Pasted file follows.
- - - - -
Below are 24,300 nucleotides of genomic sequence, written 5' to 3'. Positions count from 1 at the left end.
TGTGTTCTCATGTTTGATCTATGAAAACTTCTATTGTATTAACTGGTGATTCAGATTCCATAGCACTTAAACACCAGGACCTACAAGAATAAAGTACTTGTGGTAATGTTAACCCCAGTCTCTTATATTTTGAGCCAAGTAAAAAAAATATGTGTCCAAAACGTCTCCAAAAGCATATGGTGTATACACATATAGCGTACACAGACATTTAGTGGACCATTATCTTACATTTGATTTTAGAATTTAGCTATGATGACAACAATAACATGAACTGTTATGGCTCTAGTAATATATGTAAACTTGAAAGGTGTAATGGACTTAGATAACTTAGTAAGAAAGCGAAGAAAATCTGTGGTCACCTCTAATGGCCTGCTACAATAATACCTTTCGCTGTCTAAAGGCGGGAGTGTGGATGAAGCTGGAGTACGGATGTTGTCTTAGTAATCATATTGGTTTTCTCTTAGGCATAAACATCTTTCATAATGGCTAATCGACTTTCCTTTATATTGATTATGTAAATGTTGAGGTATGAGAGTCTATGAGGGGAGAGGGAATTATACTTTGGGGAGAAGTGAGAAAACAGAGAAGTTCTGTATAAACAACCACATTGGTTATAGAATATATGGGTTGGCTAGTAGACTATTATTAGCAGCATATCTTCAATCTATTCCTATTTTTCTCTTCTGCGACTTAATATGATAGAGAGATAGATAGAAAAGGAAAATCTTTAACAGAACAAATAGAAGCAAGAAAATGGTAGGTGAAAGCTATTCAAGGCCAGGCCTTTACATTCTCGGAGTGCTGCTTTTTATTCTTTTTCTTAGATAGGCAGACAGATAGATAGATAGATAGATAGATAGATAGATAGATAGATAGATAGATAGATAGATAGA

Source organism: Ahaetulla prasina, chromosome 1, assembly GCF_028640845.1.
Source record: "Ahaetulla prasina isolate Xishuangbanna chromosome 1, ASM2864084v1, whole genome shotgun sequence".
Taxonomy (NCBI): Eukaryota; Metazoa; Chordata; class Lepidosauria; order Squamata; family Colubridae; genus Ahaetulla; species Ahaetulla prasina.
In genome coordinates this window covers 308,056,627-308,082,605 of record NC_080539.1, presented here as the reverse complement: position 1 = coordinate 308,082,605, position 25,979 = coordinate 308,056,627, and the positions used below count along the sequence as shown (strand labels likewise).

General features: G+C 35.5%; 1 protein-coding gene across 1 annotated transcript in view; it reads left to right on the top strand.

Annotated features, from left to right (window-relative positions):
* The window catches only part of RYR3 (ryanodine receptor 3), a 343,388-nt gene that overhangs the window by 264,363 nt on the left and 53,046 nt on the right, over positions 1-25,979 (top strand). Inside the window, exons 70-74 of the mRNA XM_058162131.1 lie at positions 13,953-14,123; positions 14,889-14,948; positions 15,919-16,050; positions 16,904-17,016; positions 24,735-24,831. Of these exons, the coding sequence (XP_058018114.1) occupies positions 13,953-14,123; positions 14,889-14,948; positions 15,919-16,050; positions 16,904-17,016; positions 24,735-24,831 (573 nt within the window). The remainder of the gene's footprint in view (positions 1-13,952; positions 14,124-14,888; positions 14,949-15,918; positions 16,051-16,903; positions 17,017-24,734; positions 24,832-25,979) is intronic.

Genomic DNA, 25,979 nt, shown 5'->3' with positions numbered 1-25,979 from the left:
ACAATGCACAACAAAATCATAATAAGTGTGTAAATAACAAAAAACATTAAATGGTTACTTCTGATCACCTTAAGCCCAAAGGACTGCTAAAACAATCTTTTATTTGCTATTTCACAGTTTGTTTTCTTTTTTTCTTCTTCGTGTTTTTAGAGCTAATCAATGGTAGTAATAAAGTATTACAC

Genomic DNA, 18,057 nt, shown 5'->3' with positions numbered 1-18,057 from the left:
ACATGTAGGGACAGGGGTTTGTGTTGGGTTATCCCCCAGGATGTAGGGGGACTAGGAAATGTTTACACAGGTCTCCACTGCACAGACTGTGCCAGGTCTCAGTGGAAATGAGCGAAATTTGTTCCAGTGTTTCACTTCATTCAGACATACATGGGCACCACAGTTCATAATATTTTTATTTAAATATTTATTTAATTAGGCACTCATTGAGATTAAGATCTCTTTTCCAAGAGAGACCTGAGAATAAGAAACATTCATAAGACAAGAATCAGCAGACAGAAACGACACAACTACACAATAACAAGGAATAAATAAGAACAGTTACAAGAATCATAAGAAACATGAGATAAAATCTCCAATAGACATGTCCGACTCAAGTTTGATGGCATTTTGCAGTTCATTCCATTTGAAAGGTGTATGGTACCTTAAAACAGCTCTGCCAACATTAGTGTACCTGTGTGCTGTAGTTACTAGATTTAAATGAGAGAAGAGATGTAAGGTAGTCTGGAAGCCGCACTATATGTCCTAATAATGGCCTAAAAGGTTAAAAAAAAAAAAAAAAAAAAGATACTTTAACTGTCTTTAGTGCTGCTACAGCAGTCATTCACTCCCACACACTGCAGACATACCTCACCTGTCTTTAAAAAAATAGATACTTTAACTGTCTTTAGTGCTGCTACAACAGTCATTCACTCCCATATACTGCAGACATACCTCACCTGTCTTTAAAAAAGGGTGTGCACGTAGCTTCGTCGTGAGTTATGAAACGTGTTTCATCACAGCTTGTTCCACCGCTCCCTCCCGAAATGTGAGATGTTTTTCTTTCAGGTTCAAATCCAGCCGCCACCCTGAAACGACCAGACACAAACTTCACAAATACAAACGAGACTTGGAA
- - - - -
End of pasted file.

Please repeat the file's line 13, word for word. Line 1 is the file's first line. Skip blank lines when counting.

ACATGTAGGGACAGGGGTTTGTGTTGGGTTATCCCCCAGGATGTAGGGGGACTAGGAAATGTTTACACAGGTCTCCACTGCACAGACTGTGCCAGGTCTCAGTGGAAATGAGCGAAATTTGTTCCAGTGTTTCACTTCATTCAGACATACATGGGCACCACAGTTCATAATATTTTTATTTAAATATTTATTTAATTAGGCACTCATTGAGATTAAGATCTCTTTTCCAAGAGAGACCTGAGAATAAGAAACATTCATAAGACAAGAATCAGCAGACAGAAACGACACAACTACACAATAACAAGGAATAAATAAGAACAGTTACAAGAATCATAAGAAACATGAGATAAAATCTCCAATAGACATGTCCGACTCAAGTTTGATGGCATTTTGCAGTTCATTCCATTTGAAAGGTGTATGGTACCTTAAAACAGCTCTGCCAACATTAGTGTACCTGTGTGCTGTAGTTACTAGATTTAAATGAGAGAAGAGATGTAAGGTAGTCTGGAAGCCGCACTATATGTCCTAATAATGGCCTAAAAGGTTAAAAAAAAAAAAAAAAAAAAGATACTTTAACTGTCTTTAGTGCTGCTACAGCAGTCATTCACTCCCACACACTGCAGACATACCTCACCTGTCTTTAAAAAAATAGATACTTTAACTGTCTTTAGTGCTGCTACAACAGTCATTCACTCCCATATACTGCAGACATACCTCACCTGTCTTTAAAAAAGGGTGTGCACGTAGCTTCGTCGTGAGTTATGAAACGTGTTTCATCACAGCTTGTTCCACCGCTCCCTCCCGAAATGTGAGATGTTTTTCTTTCAGGTTCAAATCCAGCCGCCACCCTGAAACGACCAGACACAAACTTCACAAATACAAACGAGACTTGGAA